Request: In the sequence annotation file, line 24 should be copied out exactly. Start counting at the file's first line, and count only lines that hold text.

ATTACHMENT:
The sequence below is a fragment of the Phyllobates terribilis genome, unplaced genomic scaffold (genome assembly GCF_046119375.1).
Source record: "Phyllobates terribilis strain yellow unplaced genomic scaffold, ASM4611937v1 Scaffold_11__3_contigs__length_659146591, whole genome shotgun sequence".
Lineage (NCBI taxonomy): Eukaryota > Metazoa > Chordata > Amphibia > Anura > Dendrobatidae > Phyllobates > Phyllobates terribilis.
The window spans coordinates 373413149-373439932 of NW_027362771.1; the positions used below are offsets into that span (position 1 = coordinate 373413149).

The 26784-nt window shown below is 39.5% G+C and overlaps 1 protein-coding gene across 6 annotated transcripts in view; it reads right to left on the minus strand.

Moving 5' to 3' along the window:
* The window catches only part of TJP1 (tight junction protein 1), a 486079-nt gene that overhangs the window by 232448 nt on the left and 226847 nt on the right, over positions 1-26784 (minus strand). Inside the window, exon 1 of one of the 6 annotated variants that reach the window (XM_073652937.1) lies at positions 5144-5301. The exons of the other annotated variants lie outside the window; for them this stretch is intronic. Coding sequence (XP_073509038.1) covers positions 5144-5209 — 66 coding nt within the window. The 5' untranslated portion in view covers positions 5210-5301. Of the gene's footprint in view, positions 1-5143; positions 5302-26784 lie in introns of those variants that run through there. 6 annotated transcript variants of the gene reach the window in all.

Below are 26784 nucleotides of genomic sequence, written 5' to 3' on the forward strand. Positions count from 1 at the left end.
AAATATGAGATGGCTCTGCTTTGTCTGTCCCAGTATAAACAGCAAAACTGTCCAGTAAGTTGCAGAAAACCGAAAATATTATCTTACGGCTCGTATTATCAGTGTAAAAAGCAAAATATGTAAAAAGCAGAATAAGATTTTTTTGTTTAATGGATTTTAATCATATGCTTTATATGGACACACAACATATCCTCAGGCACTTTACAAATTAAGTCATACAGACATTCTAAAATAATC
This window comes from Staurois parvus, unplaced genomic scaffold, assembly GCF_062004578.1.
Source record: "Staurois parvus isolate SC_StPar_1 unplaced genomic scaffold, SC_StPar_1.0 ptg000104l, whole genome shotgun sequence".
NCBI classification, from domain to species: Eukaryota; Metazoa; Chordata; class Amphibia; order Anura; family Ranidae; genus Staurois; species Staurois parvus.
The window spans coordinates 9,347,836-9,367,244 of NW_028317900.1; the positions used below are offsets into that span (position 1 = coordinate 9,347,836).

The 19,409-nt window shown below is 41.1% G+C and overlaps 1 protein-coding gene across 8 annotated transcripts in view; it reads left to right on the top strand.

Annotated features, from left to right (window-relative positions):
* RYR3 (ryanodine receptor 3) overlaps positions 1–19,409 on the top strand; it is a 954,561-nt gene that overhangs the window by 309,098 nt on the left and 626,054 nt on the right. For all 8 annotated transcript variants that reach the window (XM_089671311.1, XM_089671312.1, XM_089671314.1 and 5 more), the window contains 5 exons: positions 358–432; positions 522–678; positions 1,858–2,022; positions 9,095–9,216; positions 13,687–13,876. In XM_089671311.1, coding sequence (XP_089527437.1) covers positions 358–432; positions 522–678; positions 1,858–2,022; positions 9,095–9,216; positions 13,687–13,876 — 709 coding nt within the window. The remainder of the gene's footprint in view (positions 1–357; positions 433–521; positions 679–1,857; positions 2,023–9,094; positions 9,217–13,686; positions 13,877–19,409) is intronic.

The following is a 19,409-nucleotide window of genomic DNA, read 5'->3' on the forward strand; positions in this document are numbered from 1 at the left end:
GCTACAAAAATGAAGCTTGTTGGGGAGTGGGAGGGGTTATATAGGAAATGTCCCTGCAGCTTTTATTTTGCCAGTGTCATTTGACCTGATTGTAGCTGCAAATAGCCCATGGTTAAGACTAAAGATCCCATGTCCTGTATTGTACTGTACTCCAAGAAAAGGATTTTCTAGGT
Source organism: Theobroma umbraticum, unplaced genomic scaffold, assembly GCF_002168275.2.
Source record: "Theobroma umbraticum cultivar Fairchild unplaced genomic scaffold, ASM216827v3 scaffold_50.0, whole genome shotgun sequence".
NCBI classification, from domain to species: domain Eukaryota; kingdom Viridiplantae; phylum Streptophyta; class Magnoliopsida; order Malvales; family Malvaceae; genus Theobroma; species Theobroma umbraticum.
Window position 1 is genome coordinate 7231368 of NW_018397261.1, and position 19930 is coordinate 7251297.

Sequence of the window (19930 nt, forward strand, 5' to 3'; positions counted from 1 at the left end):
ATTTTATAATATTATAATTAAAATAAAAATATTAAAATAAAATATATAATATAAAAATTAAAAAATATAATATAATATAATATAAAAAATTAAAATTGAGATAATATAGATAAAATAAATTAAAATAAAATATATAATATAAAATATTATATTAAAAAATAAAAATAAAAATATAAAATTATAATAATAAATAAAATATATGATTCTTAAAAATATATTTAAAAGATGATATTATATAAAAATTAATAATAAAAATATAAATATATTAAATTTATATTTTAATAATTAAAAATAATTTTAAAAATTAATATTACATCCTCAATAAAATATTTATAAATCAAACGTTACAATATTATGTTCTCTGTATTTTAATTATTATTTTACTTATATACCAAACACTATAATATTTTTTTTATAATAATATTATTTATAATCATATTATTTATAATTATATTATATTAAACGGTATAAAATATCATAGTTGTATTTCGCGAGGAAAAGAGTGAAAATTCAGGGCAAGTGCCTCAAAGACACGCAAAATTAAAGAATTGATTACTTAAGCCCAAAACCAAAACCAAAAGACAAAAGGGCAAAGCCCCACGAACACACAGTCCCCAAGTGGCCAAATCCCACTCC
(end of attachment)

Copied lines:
ATTTTATAATATTATAATTAAAATAAAAATATTAAAATAAAATATATAATATAAAAATTAAAAAATATAATATAATATAATATAAAAAATTAAAATTGAGATAATATAGATAAAATAAATTAAAATAAAATATATAATATAAAATATTATATTAAAAAATAAAAATAAAAATATAAAATTATAATAATAAATAAAATATATGATTCTTAAAAATATATTTAAAAGATGATATTATATAAAAATTAATAATAAAAATATAAATATATTAAATTTATATTTTAATAATTAAAAATAATTTTAAAAATTAATATTACATCCTCAATAAAATATTTATAAATCAAACGTTACAATATTATGTTCTCTGTATTTTAATTATTATTTTACTTATATACCAAACACTATAATATTTTTTTTATAATAATATTATTTATAATCATATTATTTATAATTATATTATATTAAACGGTATAAAATATCATAGTTGTATTTCGCGAGGAAAAGAGTGAAAATTCAGGGCAAGTGCCTCAAAGACACGCAAAATTAAAGAATTGATTACTTAAGCCCAAAACCAAAACCAAAAGACAAAAGGGCAAAGCCCCACGAACACACAGTCCCCAAGTGGCCAAATCCCACTCC